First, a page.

Lawmakers 'don't get it' on privacy
:LEADING ONLINE privacy advocates have warned it’s unlikely many policymakers across Europe have gotten to grips with the vital technological aspects of online privacy.
Speaking after a debate hosted by the Centre for Irish and European Security (CIES) in Dublin this week, Gus Hosein, executive director of Privacy International said: “One of the bigger challenges we’re facing is that the lawmakers, the people we expect to understand the nuance of policy and technology policy, just don’t get it. It’s actually quite worrying.”
The debate – chaired by CIES director Sadhbh McCarthy – focused on the key question of whether governments can “protect fundamental online rights”.
Ben Wizner, director of the Speech, Privacy and Technology Project at the American Civil Liberties Union (ACLU) said governments across the globe needed to “find a way to shift the paradigm to a discussion of resilience rather than fear” when addressing online privacy. In turn, citizens “must demand that our governments treat us as adults”.
Former minister for justice Dermot Ahern, who was also in attendance, rejected the idea that policymakers don’t understand the issues presented by online privacy concerns, saying such an opinion was too simplistic.
Mr Hosein responded by saying that privacy issues which concerned a concept like cryptography, for example, were perhaps “a little more complicated” than other legal questions.
“I’m not sure an attorney general can get his or her head around the intricacies of the technology,” he said.
Despite invitations to the event being sent to “every TD, Irish MEP and senator”, the only Irish policymaker to attend was Labour MEP, Emer Costello, who told The Irish Times “I really do believe people are very quick to give information away [online] without realising the implications of what they’re doing”.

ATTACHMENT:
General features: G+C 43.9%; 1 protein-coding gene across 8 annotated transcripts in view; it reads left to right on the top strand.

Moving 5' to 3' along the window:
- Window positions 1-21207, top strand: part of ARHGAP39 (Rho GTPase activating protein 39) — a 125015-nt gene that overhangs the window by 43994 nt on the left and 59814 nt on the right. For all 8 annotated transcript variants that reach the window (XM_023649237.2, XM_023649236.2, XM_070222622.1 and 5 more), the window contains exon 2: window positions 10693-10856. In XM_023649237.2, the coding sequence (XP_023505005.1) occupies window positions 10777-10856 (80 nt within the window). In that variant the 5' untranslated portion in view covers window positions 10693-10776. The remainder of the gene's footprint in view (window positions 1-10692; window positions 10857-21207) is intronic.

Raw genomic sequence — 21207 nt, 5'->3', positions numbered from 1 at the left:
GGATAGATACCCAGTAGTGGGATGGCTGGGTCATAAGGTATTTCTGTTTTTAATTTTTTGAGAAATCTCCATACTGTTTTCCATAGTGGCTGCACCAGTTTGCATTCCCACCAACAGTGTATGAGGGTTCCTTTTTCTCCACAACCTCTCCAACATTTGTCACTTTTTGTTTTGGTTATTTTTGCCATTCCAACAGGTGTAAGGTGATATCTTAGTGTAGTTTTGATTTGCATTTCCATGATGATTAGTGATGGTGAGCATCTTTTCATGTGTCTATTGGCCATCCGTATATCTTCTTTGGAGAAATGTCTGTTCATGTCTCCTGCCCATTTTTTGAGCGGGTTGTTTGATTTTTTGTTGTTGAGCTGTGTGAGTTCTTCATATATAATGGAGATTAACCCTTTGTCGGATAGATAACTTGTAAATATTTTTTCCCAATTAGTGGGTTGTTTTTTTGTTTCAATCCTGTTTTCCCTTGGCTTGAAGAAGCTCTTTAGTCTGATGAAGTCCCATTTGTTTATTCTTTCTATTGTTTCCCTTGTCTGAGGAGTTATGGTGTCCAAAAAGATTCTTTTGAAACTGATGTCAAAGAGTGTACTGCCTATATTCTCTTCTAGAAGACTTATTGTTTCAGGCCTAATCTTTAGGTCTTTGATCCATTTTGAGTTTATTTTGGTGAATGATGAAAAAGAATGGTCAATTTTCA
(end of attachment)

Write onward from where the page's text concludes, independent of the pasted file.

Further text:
Also speaking at the debate was Tony Bunyan, founder and director of civil liberties watchdog Statewatch UK. He said one of his key concerns regarding the privacy debate was that European policy prioritised the interests of industry over those of the population at large.
“We’re seeing a move across Europe away from the welfare state, where the state acted ostensibly to look after people, to the ‘market state’, where it’s not people that are first but the markets first, the multinationals that are first. It’s exactly what austerity is about.”
In this context, with large internet companies swelling in wealth, Mr Bunyan said groups like Statewatch UK and Privacy International were vital to make sure the “voice of citizens” continued to be heard.
The relationship between governments and large internet companies was a recurring theme at the debate. Joe McNamee, the head of non-profit organisation European Digital Rights, pointed out that in many cases lawmakers were “waiting on the lead from the Googles of this world”, rather than bringing up nuanced arguments on how to balance the privacy rights of citizens with the State’s legal concerns over online criminal activity.
Mr McNamee pointed to last week’s leaked documentation regarding the European Commission-funded CleanIT project, which seeks to “counter the illegal use of the internet”, as evidence that those in the Commission had “no concept” of what they wanted in relation to privacy, other than following a “can you please persuade industry to do anything, so that we can say that something is being done?” approach.
A €400,000 project run by the Commission’s Prevention of and Fight against Crime Programme, the leaked document showed that, among the suggested proposals is a recommendation for internet companies to ban unwelcome activity through their terms of service.
The document advised, he noted, that the terms themselves “should not be very detailed”.
Such concepts, said Mr McNamee, were “completely contradictory of the EU’s own fundamental, core rules”.
Meanwhile, Mr Hosein warned that the relationship between governments and large internet organisations had to be questioned further in the coming years. Just as law enforcement agencies previously needed a warrant to see private documents, he said, governments could now request “secret access” to online data. “They could go to Google and ask them very nicely, and go through the proper processes, like getting a judicial warrant, and justify very carefully why they need to have access to my data,” he said.
He said the near future would probably see governments “colluding” and starting to create “secret agreements, or at best open conventions” to share the data they got their hands on.
However, he did add that, were large online organisations to allow widespread access to the data they housed, it would most likely “destroy confidence in electronic commerce altogether”.